NDSU Tries To Explain Away Airplane Use

dean bresciani

In a story sparked, I believe, by my post yesterday about NDSU using the university’s private airplane to visit the legislature (it’s ok, news directors, to admit that you get story ideas here) Valley News Live asked university officials about the propriety of using the airplane.

And in the story, NDSU claims that not a dollar of tuition or tax dollars has been used to pay for the plane.

Valley News Live – KVLY/KXJB – Fargo/Grand Forks

I’m not sure I believe the claim. If experience has taught me anything, it’s not to trust much of what the university system says. I’ve put in a request for a list of the “donors and private investors” who are supposedly paying for the plane. And I’d also point out that while NDSU claims $100,000 in revenues from renting the plane out to other users, according to an AP report last year the university is spending more than $500,000 year to operate it.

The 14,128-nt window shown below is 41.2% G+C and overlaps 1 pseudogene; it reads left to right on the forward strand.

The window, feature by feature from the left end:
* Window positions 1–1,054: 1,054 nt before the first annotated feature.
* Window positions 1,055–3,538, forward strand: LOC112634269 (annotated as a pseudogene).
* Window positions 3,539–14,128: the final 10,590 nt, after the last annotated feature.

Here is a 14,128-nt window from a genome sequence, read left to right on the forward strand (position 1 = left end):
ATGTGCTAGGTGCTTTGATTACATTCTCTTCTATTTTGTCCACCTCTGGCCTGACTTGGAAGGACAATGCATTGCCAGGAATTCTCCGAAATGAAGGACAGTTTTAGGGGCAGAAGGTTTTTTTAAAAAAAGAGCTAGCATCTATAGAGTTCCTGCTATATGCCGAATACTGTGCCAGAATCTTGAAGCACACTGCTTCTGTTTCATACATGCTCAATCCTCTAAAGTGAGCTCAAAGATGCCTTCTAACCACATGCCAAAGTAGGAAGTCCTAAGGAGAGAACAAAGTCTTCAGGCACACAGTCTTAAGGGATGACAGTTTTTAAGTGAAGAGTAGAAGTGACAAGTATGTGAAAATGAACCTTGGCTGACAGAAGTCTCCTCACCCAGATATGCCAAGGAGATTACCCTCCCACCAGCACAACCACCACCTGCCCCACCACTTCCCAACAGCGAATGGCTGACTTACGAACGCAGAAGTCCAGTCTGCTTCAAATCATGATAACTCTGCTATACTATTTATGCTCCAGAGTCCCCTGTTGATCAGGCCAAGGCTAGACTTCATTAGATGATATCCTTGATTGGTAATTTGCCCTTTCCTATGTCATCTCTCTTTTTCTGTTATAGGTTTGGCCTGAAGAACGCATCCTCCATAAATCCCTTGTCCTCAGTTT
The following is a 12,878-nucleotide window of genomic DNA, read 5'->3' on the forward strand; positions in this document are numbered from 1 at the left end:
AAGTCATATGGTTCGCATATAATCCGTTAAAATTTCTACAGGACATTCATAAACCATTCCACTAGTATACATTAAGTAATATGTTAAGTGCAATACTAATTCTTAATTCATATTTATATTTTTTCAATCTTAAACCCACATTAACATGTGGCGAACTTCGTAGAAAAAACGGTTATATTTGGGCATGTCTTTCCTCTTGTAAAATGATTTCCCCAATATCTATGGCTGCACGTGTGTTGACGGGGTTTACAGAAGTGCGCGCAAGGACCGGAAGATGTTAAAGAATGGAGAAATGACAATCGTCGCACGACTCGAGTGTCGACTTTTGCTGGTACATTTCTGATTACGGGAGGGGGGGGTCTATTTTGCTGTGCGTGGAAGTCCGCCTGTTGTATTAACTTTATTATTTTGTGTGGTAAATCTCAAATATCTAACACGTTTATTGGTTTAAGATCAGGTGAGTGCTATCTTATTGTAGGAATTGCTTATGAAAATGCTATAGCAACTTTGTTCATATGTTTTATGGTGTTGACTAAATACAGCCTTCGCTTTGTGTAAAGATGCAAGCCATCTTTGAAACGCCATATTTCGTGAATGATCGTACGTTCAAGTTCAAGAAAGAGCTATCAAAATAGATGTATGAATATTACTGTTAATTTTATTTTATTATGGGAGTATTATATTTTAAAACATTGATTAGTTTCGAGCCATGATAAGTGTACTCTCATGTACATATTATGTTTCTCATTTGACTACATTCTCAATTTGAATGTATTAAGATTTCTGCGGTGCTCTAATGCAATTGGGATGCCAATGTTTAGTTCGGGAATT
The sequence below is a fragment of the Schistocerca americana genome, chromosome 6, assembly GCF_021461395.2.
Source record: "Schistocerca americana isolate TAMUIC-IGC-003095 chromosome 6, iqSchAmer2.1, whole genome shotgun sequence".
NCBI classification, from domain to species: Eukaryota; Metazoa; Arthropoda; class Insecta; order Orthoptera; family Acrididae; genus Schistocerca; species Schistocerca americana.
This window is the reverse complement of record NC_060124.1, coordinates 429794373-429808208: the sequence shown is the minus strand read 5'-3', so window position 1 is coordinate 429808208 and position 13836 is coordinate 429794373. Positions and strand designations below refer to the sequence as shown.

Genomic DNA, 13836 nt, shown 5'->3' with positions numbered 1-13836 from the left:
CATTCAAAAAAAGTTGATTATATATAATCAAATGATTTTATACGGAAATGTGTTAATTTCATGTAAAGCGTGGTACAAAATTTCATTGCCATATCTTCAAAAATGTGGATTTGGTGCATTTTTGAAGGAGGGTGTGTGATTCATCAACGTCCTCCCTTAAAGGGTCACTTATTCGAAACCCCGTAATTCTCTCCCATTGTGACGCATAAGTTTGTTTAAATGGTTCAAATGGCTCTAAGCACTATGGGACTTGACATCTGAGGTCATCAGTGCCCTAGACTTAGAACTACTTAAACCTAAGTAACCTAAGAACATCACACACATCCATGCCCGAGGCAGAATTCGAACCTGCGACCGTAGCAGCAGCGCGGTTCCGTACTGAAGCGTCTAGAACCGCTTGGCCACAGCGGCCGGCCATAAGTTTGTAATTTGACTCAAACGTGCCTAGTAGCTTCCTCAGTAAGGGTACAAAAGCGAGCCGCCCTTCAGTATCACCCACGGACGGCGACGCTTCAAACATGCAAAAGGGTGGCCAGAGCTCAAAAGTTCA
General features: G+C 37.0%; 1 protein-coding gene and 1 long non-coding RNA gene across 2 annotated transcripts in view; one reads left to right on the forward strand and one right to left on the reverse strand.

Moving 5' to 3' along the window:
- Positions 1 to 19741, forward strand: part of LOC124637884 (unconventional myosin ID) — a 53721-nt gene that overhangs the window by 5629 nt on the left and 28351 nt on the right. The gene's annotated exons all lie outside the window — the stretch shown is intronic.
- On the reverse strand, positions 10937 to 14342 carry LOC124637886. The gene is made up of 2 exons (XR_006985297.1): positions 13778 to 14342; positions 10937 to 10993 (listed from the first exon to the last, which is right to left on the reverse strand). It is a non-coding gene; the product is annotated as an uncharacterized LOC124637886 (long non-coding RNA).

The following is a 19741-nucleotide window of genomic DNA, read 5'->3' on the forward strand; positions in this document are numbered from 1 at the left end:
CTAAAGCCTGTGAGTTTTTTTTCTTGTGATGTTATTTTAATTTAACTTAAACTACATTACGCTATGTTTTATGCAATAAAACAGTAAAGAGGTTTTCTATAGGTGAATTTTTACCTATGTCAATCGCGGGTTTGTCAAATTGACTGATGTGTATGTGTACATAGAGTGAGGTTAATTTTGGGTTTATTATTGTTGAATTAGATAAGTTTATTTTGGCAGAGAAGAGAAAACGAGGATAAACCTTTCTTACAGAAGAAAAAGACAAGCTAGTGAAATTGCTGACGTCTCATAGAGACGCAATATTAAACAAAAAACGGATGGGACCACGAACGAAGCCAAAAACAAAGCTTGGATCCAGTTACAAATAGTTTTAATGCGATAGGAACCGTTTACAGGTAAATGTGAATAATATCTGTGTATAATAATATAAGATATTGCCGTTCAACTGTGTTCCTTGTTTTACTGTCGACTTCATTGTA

I’m also not sure why it matters if the funds for the airplane come from tax payers/students as opposed to other sources. Even if NDSU isn’t using tax dollars, or tuition revenues, for the airplane the money is still coming from somewhere. The plane is using resources available to the university system.

At a time when students are being saddled with higher tuition every year, at a time when the taxpayers’ obligation to higher education in the state spirals continually upward, the folks at NDSU are prioritizing these resources not toward defraying costs to taxpayers or students but rather to ensuring that the university’s elite have a luxury like a private airplane at their beck and call.

It is an extravagance that ought not exist at NDSU, an institution that not so long ago was claiming they’d have to cut core academic programs due to funding shortages. Is that the priorities we want from university leadership? A willingness to cut into academics, but not perks for administrators like a private airplane?

Yesterday a round-trip to the legislature and back by the airplane cost an estimated $8,400 (based on the hourly cost of operating the airplane).

Does that really sound like an efficient, prudent use of the university’s resources, with tuition and higher ed spending both going through the roof?